- By Josh Rogin
Josh Rogin covers national security and foreign policy and writes the daily Web column The Cable. His column appears bi-weekly in the print edition of The Washington Post. He can be reached for comments or tips at email@example.com.
Previously, Josh covered defense and foreign policy as a staff writer for Congressional Quarterly, writing extensively on Iraq, Afghanistan, Guantánamo Bay, U.S.-Asia relations, defense budgeting and appropriations, and the defense lobbying and contracting industries. Prior to that, he covered military modernization, cyber warfare, space, and missile defense for Federal Computer Week Magazine. He has also served as Pentagon Staff Reporter for the Asahi Shimbun, Japan's leading daily newspaper, in its Washington, D.C., bureau, where he reported on U.S.-Japan relations, Chinese military modernization, the North Korean nuclear crisis, and more.
A graduate of George Washington University's Elliott School of International Affairs, Josh lived in Yokohama, Japan, and studied at Tokyo's Sophia University. He speaks conversational Japanese and has reported from the region. He has also worked at the House International Relations Committee, the Embassy of Japan, and the Brookings Institution.
Josh's reporting has been featured on CNN, MSNBC, C-Span, CBS, ABC, NPR, WTOP, and several other outlets. He was a 2008-2009 National Press Foundation's Paul Miller Washington Reporting Fellow, 2009 military reporting fellow with the Knight Center for Specialized Journalism and the 2011 recipient of the InterAction Award for Excellence in International Reporting. He hails from Philadelphia and lives in Washington, D.C.
The Obama administration is close to finalizing a deal to send 240,000 tons of food aid to North Korea, but there are at least 5 U.S. senators who think that constitutes "appeasement" of the North Korean regime.
"We write to express our serious concern about the administration’s decision to provide food aid to North Korea in exchange for hollow commitments on denuclearization," reads a March 15 letter to President Barack Obama signed by Sens. Jon Kyl (R-AZ), James Inhofe (R-OK), Marco Rubio (R-FL), John Cornyn (R-TX), and James Risch (R-ID), obtained by The Cable.
"Despite continual assurances from senior administration officials that past mistakes of both Republican and Democratic administrations would not be repeated, it is evident to us that the Obama administration is embracing a policy of appeasement with Pyongyang."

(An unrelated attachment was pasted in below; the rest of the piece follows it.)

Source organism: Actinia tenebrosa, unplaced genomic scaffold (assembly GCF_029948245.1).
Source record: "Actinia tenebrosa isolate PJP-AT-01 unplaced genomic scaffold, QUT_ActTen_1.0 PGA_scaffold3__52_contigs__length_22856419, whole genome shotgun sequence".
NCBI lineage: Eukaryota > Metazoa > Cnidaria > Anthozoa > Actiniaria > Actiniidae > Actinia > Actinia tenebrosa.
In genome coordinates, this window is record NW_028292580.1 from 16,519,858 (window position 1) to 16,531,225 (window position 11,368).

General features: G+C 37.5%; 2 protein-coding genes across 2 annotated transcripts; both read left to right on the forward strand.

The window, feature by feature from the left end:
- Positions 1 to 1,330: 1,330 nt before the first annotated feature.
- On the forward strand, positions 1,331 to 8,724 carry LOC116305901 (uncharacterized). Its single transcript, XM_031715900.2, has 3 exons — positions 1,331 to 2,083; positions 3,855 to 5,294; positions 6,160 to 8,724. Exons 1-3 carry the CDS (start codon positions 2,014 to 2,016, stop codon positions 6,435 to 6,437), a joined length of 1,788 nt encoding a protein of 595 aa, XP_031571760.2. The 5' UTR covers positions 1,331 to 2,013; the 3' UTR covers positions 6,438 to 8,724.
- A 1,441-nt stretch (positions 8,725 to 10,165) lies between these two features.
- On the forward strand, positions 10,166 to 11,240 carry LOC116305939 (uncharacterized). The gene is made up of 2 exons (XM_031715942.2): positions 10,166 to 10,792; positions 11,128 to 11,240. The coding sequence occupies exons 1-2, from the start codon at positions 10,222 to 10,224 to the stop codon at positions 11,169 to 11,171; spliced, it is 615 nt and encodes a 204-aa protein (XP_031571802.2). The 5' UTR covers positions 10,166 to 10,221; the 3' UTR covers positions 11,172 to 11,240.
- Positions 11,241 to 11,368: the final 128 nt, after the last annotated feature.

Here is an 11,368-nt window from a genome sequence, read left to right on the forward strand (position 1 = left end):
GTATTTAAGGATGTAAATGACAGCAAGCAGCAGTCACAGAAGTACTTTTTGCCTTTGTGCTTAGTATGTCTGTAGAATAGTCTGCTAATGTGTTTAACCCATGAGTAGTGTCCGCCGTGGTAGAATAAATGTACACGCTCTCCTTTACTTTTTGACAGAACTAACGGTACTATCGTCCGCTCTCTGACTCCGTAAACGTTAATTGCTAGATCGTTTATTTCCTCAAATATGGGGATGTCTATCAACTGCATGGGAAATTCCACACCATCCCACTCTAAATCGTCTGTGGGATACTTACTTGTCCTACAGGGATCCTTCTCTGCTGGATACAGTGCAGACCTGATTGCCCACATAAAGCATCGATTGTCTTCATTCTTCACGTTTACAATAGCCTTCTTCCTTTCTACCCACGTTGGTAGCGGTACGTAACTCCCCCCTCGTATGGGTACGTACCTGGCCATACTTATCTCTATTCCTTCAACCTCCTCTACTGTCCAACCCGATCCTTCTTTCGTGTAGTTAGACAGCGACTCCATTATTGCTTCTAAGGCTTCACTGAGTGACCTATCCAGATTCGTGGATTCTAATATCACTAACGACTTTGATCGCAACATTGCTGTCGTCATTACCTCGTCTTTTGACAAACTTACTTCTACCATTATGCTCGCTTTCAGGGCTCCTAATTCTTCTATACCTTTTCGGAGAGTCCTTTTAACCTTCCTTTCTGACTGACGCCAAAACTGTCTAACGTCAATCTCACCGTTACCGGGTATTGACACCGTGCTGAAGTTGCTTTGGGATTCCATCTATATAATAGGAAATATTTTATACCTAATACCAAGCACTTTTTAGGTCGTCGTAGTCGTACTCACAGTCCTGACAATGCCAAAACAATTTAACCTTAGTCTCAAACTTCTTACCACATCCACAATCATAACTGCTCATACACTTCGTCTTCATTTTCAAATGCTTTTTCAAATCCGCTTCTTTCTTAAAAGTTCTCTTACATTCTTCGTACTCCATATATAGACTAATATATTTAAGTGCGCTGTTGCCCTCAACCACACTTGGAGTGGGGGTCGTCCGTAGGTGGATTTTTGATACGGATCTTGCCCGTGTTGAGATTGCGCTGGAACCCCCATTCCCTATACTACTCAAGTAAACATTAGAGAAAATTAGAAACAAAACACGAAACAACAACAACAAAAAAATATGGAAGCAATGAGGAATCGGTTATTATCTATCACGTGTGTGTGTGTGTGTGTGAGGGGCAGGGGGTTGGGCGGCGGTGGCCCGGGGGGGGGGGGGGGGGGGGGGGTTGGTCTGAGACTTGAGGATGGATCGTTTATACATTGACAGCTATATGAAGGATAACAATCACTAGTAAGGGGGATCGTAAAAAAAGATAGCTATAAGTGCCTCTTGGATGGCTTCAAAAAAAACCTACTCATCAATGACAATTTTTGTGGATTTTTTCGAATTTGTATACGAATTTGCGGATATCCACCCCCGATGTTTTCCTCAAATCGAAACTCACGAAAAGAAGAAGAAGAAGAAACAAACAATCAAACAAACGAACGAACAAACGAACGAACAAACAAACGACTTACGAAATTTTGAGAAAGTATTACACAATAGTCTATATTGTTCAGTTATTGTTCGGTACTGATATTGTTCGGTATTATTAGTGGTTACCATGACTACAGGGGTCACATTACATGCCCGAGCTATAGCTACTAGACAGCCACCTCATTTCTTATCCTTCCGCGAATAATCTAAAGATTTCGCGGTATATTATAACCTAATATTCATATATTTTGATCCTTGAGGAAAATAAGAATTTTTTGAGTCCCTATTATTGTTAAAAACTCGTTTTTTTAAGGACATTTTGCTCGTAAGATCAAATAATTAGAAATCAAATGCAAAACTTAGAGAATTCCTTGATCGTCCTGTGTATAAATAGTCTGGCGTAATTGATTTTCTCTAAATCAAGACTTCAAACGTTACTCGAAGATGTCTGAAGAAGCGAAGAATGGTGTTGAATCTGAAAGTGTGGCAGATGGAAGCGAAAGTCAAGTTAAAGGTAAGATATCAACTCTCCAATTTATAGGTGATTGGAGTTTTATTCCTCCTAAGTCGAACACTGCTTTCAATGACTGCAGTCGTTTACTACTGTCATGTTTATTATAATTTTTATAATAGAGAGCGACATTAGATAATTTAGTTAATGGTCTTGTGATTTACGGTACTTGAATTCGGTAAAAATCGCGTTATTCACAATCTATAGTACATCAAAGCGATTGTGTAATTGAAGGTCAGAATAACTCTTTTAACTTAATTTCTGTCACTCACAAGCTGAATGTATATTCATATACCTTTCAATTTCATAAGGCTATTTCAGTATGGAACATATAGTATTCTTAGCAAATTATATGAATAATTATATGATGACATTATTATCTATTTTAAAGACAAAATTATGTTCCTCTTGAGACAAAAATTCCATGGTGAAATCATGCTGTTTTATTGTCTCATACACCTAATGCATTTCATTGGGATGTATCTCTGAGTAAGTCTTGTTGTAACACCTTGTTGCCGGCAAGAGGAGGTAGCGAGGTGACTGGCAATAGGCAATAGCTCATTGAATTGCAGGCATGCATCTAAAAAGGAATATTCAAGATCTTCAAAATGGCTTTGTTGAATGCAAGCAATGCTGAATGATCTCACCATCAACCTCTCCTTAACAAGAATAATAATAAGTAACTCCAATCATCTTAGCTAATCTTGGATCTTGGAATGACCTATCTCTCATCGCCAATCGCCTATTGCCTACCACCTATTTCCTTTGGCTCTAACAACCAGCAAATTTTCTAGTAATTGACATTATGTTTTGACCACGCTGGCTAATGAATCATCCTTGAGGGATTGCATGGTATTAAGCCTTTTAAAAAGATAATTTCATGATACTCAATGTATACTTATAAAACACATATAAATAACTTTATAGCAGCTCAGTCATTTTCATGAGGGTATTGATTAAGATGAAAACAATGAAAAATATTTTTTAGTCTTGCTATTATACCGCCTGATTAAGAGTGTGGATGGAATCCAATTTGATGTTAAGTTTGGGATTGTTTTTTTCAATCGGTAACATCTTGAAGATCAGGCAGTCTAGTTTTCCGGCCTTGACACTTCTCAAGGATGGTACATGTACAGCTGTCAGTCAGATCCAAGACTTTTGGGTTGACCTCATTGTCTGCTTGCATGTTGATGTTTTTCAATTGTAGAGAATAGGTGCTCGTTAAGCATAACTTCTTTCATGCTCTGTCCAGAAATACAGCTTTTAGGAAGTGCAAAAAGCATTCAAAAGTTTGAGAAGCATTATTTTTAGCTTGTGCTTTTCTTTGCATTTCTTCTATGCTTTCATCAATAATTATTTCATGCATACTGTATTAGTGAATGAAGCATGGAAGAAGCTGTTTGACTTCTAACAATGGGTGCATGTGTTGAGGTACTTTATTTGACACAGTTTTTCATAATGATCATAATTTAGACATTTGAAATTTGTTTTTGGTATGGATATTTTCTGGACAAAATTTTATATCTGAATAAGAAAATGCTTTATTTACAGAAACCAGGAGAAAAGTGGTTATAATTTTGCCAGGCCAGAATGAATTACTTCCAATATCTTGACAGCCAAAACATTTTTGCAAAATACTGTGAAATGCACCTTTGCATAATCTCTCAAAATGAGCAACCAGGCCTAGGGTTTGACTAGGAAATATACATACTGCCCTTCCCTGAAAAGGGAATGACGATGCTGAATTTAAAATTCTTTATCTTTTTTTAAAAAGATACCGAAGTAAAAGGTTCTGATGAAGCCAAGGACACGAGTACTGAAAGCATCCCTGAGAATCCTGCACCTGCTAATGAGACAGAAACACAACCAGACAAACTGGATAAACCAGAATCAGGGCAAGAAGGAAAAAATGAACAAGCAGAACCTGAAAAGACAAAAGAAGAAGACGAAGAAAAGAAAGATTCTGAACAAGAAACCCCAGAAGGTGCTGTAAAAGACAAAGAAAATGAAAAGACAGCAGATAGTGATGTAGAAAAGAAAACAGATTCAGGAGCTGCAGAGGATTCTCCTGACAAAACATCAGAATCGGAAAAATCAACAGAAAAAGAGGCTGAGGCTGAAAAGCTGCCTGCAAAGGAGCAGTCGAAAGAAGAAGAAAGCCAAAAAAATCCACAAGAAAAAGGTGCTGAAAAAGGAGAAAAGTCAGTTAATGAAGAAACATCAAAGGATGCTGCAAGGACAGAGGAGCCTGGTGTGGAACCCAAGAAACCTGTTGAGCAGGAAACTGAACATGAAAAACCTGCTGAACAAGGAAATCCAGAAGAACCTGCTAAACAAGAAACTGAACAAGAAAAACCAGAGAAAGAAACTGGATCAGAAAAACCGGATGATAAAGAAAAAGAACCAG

The senators argue in the letter that giving food aid to North Korea in exchange for promises related to its nuclear program sends the wrong message to other would-be proliferators. And they charge the administration with breaking its promise not to reward Pyongyang for "buying the same horse twice," as former Defense Secretary Bob Gates once put it.
U.S. Special Representative for North Korea Glyn Davies and Special Envoy to the Six Party Talks Clifford Hart traveled to Beijing for meetings with top DPRK officials last month, the first U.S.-North Korean direct talks since the December death of Kim Jong Il. After those meetings, the State Department said that the DPRK has agreed to implement a moratorium on long-range missile launches, nuclear tests, and nuclear activities at Yongbyon, including uranium enrichment activities, and agreed to the return of IAEA inspectors to verify and monitor the moratorium on uranium enrichment activities at their Yongbyon nuclear site.
The administration argues that the food aid and the nuclear discussions are not linked, but the food aid deal was announced at the same time as the agreement on the nuclear concessions.
And already, there are signs the agreement may be in trouble. Today, North Korea announced it would use a long-range missile to launch a satellite into space next month to mark what would have been the 100th birthday of founding father Kim Il Sung.
"Such a missile launch would pose a threat to regional security and would also be inconsistent with North Korea’s recent undertaking to refrain from long-range missile launches," State Department spokeswoman Victoria Nuland said in a statement.